Physicists at Washington State University have created atoms that temporarily have negative mass, meaning they accelerate backward when pushed forward.
It’s a discovery that could lead to better understanding of super-dense stars in far-flung corners of the universe, as well as nuclear fission, said Michael Forbes, an assistant professor of physics at WSU who did theoretical analysis for the research.
How does it work? Think of a normal physical object: a car, or a person on roller skates. If you push it, it will move away from you.
That’s how just about everything in the universe behaves. It’s a basic law of motion in classical physics, dating all the way back to Newton.
Negative mass occurs in the realm of quantum physics, where matter can exist both as particles and waves. At WSU, researchers start with rubidium atoms and vaporize them, then cool them “to some of the coolest temperatures anywhere in the universe,” Forbes said.
How cold is that? It’s about a billionth of a degree above absolute zero, which is -459.7 degrees Fahrenheit: the temperature at which atoms stop moving.
At that point, the atoms follow the laws of quantum mechanics and form what’s called a superfluid. The atoms move together, synchronized in a wave without losing energy.
Forbes compares it to a cup of coffee.
“If you stir a cup of coffee you get one big vortex in the center,” he said. But in a superfluid, you’d see a series of small vortices, all repelling each other to form a lattice.
At that point, the atoms’ mass is still positive, and lasers hold the rubidium in place inside the experimental chamber.
Picture a group of atoms being held in an invisible bowl. If you break the bowl, in this case by removing the lasers holding them in place, you’d expect the atoms to expand, like marbles rolling away.
Here’s where it gets weird. With a second set of lasers, researchers can change the way the atoms spin, temporarily giving them a negative mass. So when they’re free to expand, they don’t behave normally.
“The force is trying to push them to the right but the atoms are accelerating to the left,” Forbes said. The overall effect is that the cloud of atoms slows down, held in place by its own negative mass.
The team published a paper describing the research earlier this month in Physical Review Letters.
This isn’t the first time physicists have created objects with temporary negative mass in lab conditions, but Forbes said it’s the first time it’s been done with this degree of control over the system.
In other experiments, researchers have seen negative mass as an incidental part of other things happening in a system. That makes it hard to tell whether the negative mass or something else is responsible for the atoms’ behavior.
“The problem with those systems is you can’t really change it … you can’t control it,” Forbes said.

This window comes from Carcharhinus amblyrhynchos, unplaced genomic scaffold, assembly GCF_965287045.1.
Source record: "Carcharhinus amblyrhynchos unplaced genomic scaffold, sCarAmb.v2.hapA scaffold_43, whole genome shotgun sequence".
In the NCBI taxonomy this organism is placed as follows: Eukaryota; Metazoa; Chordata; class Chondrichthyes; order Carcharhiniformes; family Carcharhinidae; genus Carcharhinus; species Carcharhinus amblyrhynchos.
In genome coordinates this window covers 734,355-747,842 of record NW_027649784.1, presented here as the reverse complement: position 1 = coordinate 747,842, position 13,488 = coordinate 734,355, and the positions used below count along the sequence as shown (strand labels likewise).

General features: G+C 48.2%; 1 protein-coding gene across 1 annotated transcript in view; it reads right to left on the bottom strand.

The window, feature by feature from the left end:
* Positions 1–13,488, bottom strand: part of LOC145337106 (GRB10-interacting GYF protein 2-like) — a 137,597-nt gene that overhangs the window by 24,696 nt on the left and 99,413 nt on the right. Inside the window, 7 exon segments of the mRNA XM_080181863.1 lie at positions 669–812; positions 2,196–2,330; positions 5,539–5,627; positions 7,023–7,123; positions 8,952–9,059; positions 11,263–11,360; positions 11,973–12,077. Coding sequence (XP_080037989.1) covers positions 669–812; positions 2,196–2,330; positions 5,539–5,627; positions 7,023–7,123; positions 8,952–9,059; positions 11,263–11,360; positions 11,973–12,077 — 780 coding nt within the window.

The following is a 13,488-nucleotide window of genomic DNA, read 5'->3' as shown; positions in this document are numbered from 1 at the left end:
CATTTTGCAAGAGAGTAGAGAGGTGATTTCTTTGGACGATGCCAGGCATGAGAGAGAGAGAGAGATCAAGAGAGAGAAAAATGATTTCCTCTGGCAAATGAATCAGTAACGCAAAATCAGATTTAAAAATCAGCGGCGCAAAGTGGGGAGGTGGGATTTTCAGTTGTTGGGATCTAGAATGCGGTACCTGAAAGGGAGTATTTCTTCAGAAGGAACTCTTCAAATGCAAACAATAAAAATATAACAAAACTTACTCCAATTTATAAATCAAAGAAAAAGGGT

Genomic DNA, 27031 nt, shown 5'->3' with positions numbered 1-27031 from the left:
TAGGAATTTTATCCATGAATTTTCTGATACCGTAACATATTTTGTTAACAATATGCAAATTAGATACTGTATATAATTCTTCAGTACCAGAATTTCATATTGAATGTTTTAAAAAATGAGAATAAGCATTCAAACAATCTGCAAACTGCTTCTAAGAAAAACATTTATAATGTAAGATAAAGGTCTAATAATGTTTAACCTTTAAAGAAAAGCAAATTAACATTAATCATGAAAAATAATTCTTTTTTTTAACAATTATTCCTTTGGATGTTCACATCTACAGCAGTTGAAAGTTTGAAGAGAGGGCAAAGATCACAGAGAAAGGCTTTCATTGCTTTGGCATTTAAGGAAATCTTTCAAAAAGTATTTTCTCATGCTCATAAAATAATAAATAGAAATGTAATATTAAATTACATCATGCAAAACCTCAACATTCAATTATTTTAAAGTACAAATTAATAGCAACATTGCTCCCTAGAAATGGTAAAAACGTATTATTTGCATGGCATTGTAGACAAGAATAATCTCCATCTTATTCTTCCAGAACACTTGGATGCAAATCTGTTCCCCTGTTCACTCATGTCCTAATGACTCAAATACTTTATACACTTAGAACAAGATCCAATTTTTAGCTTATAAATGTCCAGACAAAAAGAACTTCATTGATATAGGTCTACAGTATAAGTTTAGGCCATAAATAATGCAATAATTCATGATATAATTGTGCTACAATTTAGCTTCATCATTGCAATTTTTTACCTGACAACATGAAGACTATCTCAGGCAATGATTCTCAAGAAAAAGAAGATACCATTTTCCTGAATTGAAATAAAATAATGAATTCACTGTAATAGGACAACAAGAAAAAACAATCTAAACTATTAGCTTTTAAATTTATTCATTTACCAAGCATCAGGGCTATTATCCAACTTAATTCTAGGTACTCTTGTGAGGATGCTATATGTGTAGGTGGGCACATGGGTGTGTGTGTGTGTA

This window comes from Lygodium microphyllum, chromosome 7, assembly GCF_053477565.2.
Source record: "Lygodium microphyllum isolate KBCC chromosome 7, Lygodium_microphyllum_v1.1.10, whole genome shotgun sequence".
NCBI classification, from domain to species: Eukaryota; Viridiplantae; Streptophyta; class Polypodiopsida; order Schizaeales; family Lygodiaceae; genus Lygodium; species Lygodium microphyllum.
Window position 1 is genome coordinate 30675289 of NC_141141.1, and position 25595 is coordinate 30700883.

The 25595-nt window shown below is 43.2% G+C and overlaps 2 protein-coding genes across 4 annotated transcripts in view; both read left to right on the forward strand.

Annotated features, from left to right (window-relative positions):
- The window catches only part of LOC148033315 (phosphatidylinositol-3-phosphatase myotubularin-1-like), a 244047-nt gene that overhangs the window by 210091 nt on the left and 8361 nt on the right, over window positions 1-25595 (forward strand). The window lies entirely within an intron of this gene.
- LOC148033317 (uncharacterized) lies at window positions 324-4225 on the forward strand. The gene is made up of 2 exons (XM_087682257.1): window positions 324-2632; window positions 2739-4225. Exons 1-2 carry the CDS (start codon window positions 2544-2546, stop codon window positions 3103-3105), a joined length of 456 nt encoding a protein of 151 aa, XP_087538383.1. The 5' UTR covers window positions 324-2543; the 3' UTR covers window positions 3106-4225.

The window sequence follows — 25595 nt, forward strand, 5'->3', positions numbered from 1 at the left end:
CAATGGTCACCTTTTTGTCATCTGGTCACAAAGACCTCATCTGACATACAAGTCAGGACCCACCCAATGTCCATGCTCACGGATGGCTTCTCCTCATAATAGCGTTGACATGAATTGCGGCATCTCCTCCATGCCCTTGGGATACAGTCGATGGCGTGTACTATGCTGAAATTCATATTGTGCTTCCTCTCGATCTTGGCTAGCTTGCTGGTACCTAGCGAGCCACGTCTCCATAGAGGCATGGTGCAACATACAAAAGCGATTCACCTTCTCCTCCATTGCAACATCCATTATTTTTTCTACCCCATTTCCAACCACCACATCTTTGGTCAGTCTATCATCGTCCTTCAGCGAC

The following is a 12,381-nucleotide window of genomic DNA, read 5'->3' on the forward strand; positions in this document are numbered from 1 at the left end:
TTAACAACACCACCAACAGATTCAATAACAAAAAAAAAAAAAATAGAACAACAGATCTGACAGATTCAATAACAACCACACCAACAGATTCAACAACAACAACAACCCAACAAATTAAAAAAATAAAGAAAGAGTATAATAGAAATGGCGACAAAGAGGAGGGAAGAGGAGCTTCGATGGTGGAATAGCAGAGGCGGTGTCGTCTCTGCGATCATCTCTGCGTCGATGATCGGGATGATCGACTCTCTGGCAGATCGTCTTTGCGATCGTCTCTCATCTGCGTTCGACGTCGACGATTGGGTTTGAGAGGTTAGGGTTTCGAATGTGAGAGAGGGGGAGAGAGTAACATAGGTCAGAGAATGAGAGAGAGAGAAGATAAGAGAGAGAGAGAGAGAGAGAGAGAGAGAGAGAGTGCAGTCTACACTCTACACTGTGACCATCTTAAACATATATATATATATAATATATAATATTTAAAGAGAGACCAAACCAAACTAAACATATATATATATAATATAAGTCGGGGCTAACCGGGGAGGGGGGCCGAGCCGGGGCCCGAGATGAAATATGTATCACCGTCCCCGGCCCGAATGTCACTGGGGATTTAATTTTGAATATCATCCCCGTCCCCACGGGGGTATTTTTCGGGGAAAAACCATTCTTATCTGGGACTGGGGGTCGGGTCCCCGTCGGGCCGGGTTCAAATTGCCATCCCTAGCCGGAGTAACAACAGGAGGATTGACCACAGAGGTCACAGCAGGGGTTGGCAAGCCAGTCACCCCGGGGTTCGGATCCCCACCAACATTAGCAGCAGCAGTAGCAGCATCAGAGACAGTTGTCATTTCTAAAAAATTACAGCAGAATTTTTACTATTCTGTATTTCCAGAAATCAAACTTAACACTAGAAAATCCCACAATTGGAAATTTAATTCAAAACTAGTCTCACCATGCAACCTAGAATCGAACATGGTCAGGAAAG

Forbes is quick to explain that this research isn’t likely to lead to faster-than-light travel or wormholes anytime soon.
“There’s some people who took this story and ran with it as if we can create warp drives,” he said. The difference is in the type of mass being manipulated in the experiment. WSU researchers changed what’s called the inertial mass for atoms, a measure of how the object responds to external force.
There’s a second type of mass – gravitational mass – that measures the force of gravity on an object. Those masses are basically the same thing for physical objects. But the WSU researchers didn’t change the gravitational mass. If they had, it would mean the atoms would be pushing other objects away from them because of the force of gravity.
“The negative gravitational mass is what you need to do crazy things like open wormholes and power warp drives,” Forbes said. To be clear: that’s not something physicists know how to do (yet).
But the research has other applications outside the realm of science-fiction wish fulfillment. Forbes’ interest is in nuclear physics, and he thinks working with negative mass could help researchers better understand and replicate nuclear fission.
Fission involves splitting atoms to create energy, but to be controlled, a reaction has to be trapped in some way so it doesn’t balloon out of control. Forbes is hopeful the way atoms with negative mass self-trap, rather than expanding, might hold some clues to better understanding fission.
Playing with atoms in extremely cold temperatures has other benefits too, including refining the measurement devices that power clocks and phones. And cold atom systems behave similarly to the super-dense neutron stars thousands of light-years away, making it possible for physicists to learn about space through manipulating atoms on Earth.
“They’re extremely far away. We cannot make this matter on earth for obvious reasons and there’s very few signals we can get from them,” Forbes said.
For now, the WSU team hopes to refine its work with negative mass.
“We’re playing with this system now trying to control this a little bit better,” Forbes said.
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